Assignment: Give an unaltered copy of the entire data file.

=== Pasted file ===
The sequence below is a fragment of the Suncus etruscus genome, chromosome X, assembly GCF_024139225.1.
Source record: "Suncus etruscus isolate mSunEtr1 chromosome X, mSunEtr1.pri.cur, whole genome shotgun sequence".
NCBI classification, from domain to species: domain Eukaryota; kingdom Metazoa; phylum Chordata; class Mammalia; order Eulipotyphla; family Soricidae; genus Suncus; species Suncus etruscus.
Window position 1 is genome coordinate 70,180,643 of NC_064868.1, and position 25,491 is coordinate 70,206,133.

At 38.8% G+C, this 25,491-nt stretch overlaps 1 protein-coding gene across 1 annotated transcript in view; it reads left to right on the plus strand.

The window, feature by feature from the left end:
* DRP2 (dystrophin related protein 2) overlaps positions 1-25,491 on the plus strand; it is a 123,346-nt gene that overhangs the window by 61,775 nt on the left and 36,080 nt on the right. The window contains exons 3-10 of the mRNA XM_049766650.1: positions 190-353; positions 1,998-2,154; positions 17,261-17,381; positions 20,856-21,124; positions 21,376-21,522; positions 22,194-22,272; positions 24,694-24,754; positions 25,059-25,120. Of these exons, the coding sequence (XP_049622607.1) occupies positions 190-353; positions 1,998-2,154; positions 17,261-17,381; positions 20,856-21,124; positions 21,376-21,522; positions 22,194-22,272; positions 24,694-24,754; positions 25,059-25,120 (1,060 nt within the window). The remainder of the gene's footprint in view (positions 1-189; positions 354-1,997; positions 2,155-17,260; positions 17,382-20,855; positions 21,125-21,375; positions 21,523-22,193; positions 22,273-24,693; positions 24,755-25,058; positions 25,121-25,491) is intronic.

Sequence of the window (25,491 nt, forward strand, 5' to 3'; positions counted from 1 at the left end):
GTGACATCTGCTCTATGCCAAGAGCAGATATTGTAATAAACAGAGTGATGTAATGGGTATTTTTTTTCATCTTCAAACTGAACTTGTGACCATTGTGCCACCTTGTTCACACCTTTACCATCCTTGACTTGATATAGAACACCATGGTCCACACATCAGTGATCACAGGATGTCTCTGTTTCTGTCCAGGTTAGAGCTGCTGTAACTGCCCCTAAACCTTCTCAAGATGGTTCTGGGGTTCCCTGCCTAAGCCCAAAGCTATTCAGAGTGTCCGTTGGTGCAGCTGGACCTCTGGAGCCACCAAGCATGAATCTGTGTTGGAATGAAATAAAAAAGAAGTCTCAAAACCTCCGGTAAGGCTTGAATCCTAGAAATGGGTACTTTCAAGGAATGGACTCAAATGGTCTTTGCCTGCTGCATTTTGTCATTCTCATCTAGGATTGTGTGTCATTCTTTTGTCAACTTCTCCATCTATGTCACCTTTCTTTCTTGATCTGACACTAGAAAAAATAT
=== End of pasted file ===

The sequence below is a fragment of the Suncus etruscus genome, chromosome X, assembly GCF_024139225.1.
Source record: "Suncus etruscus isolate mSunEtr1 chromosome X, mSunEtr1.pri.cur, whole genome shotgun sequence".
NCBI classification, from domain to species: domain Eukaryota; kingdom Metazoa; phylum Chordata; class Mammalia; order Eulipotyphla; family Soricidae; genus Suncus; species Suncus etruscus.
Window position 1 is genome coordinate 70,180,643 of NC_064868.1, and position 25,491 is coordinate 70,206,133.

At 38.8% G+C, this 25,491-nt stretch overlaps 1 protein-coding gene across 1 annotated transcript in view; it reads left to right on the plus strand.

The window, feature by feature from the left end:
* DRP2 (dystrophin related protein 2) overlaps positions 1-25,491 on the plus strand; it is a 123,346-nt gene that overhangs the window by 61,775 nt on the left and 36,080 nt on the right. The window contains exons 3-10 of the mRNA XM_049766650.1: positions 190-353; positions 1,998-2,154; positions 17,261-17,381; positions 20,856-21,124; positions 21,376-21,522; positions 22,194-22,272; positions 24,694-24,754; positions 25,059-25,120. Of these exons, the coding sequence (XP_049622607.1) occupies positions 190-353; positions 1,998-2,154; positions 17,261-17,381; positions 20,856-21,124; positions 21,376-21,522; positions 22,194-22,272; positions 24,694-24,754; positions 25,059-25,120 (1,060 nt within the window). The remainder of the gene's footprint in view (positions 1-189; positions 354-1,997; positions 2,155-17,260; positions 17,382-20,855; positions 21,125-21,375; positions 21,523-22,193; positions 22,273-24,693; positions 24,755-25,058; positions 25,121-25,491) is intronic.

Sequence of the window (25,491 nt, forward strand, 5' to 3'; positions counted from 1 at the left end):
GTGACATCTGCTCTATGCCAAGAGCAGATATTGTAATAAACAGAGTGATGTAATGGGTATTTTTTTTCATCTTCAAACTGAACTTGTGACCATTGTGCCACCTTGTTCACACCTTTACCATCCTTGACTTGATATAGAACACCATGGTCCACACATCAGTGATCACAGGATGTCTCTGTTTCTGTCCAGGTTAGAGCTGCTGTAACTGCCCCTAAACCTTCTCAAGATGGTTCTGGGGTTCCCTGCCTAAGCCCAAAGCTATTCAGAGTGTCCGTTGGTGCAGCTGGACCTCTGGAGCCACCAAGCATGAATCTGTGTTGGAATGAAATAAAAAAGAAGTCTCAAAACCTCCGGTAAGGCTTGAATCCTAGAAATGGGTACTTTCAAGGAATGGACTCAAATGGTCTTTGCCTGCTGCATTTTGTCATTCTCATCTAGGATTGTGTGTCATTCTTTTGTCAACTTCTCCATCTATGTCACCTTTCTTTCTTGATCTGACACTAGAAAAAATAT